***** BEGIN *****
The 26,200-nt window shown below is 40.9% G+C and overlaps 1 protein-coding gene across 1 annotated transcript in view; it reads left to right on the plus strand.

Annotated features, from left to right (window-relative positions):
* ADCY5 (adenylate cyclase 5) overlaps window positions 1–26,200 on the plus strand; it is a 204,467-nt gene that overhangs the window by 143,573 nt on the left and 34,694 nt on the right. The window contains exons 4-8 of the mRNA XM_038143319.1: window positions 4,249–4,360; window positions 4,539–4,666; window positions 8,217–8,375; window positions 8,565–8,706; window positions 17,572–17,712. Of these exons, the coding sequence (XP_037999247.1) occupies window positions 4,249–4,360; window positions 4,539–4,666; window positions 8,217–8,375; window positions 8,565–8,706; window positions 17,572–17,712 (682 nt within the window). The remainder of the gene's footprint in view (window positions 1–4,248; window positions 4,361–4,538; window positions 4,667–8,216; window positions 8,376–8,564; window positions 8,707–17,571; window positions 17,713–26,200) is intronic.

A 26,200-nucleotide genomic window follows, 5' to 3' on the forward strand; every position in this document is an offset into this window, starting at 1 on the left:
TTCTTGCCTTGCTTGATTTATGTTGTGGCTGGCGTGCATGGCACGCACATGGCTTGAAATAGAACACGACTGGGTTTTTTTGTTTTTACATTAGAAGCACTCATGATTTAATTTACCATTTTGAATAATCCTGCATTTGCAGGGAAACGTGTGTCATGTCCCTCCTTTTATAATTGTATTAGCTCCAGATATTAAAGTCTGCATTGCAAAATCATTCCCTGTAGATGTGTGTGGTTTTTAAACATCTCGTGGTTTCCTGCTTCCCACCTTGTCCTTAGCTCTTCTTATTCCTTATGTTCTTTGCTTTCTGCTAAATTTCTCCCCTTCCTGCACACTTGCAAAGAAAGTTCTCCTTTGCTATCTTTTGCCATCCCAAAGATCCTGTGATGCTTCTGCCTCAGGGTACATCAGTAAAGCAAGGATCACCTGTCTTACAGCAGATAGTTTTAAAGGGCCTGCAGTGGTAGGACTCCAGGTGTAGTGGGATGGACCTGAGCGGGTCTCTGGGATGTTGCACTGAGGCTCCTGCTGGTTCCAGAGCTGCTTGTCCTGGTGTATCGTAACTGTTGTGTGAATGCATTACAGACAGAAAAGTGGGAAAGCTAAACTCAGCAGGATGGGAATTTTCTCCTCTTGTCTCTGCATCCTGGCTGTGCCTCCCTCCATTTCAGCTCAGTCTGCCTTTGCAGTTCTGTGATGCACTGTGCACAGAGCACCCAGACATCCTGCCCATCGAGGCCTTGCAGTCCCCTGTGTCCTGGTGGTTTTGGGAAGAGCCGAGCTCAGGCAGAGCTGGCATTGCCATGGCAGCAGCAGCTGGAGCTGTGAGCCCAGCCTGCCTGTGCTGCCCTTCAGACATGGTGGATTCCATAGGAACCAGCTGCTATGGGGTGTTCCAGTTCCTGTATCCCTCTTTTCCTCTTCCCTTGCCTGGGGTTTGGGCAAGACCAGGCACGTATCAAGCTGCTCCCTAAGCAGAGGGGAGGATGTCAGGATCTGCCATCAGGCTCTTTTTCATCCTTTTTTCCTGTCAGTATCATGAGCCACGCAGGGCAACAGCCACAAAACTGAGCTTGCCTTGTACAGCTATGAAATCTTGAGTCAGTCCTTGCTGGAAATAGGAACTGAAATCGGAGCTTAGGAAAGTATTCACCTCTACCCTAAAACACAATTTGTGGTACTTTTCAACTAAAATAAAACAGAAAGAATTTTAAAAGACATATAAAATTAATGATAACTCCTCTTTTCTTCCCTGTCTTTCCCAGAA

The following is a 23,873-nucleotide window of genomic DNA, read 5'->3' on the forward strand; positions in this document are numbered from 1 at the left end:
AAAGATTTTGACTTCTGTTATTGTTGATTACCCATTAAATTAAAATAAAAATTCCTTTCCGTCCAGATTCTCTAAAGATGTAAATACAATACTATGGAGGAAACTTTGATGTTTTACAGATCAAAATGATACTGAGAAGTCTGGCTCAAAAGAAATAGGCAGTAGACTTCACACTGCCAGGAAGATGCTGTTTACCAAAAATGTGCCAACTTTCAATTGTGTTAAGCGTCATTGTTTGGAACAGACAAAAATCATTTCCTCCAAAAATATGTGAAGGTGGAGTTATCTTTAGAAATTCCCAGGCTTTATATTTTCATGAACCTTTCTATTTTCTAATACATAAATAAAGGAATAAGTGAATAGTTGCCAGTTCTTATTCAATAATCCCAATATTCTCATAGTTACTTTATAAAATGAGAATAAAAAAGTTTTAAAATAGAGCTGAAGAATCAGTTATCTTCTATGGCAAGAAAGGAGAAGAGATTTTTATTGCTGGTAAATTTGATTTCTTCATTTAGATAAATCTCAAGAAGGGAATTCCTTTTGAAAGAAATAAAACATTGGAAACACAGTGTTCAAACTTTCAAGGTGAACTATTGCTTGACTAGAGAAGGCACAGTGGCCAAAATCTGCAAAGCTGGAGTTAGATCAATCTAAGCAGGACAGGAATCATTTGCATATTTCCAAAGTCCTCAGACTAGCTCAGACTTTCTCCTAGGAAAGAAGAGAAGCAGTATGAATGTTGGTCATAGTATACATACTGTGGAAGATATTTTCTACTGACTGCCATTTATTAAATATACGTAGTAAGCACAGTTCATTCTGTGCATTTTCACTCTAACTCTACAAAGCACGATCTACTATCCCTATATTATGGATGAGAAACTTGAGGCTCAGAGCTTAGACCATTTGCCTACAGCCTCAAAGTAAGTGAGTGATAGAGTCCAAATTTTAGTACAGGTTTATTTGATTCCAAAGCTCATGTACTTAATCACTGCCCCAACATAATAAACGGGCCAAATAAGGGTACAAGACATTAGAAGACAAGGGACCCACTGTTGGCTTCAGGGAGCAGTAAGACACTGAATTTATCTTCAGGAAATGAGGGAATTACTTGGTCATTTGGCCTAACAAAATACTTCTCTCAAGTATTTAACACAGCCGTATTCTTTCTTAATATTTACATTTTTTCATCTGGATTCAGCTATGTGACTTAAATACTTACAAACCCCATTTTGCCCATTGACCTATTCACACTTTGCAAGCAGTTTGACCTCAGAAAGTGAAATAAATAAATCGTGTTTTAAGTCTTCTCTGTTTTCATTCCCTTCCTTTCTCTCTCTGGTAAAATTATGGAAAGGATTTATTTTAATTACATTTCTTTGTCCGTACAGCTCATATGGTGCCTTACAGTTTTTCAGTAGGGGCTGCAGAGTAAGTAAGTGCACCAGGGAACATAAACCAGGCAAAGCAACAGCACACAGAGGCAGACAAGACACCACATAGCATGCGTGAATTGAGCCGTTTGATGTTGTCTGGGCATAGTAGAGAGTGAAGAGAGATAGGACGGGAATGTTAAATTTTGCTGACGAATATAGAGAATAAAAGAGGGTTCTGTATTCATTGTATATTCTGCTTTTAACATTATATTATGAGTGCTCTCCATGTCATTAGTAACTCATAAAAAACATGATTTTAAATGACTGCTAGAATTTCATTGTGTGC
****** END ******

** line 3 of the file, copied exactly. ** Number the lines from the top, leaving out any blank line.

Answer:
* ADCY5 (adenylate cyclase 5) overlaps window positions 1–26,200 on the plus strand; it is a 204,467-nt gene that overhangs the window by 143,573 nt on the left and 34,694 nt on the right. The window contains exons 4-8 of the mRNA XM_038143319.1: window positions 4,249–4,360; window positions 4,539–4,666; window positions 8,217–8,375; window positions 8,565–8,706; window positions 17,572–17,712. Of these exons, the coding sequence (XP_037999247.1) occupies window positions 4,249–4,360; window positions 4,539–4,666; window positions 8,217–8,375; window positions 8,565–8,706; window positions 17,572–17,712 (682 nt within the window). The remainder of the gene's footprint in view (window positions 1–4,248; window positions 4,361–4,538; window positions 4,667–8,216; window positions 8,376–8,564; window positions 8,707–17,571; window positions 17,713–26,200) is intronic.